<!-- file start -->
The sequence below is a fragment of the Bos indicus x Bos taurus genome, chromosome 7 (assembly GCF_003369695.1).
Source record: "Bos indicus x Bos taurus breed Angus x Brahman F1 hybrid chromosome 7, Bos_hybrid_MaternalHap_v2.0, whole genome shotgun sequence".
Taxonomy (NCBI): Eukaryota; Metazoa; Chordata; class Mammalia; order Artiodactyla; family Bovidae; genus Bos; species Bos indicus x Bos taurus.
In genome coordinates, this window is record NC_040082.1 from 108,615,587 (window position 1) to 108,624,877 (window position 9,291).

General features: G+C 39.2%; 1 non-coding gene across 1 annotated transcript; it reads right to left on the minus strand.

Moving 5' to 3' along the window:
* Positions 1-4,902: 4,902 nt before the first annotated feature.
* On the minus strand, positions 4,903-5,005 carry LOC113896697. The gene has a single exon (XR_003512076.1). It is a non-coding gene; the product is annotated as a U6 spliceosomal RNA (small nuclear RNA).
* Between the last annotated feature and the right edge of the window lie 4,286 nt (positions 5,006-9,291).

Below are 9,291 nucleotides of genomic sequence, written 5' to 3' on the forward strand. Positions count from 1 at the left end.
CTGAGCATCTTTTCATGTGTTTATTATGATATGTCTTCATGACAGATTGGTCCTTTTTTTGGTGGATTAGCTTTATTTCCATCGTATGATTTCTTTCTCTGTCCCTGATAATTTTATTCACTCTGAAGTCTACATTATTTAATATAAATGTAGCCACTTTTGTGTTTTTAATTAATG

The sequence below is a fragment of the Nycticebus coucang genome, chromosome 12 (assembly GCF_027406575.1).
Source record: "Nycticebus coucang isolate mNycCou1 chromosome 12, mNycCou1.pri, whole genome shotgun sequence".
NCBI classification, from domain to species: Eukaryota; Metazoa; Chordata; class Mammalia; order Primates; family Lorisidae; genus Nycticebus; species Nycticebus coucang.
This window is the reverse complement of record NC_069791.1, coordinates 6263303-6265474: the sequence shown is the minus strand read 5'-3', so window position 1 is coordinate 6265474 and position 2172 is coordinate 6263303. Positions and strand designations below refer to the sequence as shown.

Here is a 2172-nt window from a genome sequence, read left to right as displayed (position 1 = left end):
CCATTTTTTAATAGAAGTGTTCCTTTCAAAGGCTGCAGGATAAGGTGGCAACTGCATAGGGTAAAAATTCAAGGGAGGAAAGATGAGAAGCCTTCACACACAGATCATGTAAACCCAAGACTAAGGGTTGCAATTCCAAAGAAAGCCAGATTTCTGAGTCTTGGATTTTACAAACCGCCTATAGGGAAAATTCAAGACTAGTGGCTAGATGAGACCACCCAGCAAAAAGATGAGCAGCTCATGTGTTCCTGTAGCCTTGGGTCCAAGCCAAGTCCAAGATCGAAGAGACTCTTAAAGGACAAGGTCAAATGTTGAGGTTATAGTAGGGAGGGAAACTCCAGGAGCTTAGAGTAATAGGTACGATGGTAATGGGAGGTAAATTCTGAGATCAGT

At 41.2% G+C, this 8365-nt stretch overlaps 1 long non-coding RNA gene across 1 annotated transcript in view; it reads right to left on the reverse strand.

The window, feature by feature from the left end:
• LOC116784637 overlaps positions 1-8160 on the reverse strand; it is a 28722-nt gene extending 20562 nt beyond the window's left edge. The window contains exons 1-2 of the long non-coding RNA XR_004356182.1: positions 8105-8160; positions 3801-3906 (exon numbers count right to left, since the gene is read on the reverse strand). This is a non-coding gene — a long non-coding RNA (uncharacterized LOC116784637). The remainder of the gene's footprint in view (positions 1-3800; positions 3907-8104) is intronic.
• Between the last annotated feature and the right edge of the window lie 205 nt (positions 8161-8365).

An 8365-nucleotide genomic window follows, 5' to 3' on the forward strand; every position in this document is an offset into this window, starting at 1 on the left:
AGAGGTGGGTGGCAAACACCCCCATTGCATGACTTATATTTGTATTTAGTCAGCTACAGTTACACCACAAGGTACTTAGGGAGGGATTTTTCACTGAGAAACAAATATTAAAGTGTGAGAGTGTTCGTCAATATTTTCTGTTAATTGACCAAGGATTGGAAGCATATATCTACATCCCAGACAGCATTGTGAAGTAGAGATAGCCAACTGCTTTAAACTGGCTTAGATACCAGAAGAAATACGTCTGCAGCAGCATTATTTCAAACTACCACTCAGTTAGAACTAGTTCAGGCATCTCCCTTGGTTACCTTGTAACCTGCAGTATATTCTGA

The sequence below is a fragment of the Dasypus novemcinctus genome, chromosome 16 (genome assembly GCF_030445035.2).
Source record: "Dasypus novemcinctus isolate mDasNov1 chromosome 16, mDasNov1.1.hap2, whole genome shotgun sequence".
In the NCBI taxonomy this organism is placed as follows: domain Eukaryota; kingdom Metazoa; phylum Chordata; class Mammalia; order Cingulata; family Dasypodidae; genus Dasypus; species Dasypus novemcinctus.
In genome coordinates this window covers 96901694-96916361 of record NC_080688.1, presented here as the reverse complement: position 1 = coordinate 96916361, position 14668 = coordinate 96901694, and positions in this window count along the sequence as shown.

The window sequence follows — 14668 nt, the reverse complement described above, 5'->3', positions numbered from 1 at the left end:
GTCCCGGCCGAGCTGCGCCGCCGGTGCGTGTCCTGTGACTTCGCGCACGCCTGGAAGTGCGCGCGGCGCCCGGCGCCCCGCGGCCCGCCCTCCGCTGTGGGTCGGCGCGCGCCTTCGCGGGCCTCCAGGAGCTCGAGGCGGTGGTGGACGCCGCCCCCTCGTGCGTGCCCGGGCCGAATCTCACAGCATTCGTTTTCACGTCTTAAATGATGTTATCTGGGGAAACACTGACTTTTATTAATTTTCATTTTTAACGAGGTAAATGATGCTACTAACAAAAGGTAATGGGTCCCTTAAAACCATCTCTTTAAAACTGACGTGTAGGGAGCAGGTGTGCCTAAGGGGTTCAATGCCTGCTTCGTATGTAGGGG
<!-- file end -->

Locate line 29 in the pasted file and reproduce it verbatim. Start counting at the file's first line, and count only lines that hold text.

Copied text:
GTCCCGGCCGAGCTGCGCCGCCGGTGCGTGTCCTGTGACTTCGCGCACGCCTGGAAGTGCGCGCGGCGCCCGGCGCCCCGCGGCCCGCCCTCCGCTGTGGGTCGGCGCGCGCCTTCGCGGGCCTCCAGGAGCTCGAGGCGGTGGTGGACGCCGCCCCCTCGTGCGTGCCCGGGCCGAATCTCACAGCATTCGTTTTCACGTCTTAAATGATGTTATCTGGGGAAACACTGACTTTTATTAATTTTCATTTTTAACGAGGTAAATGATGCTACTAACAAAAGGTAATGGGTCCCTTAAAACCATCTCTTTAAAACTGACGTGTAGGGAGCAGGTGTGCCTAAGGGGTTCAATGCCTGCTTCGTATGTAGGGG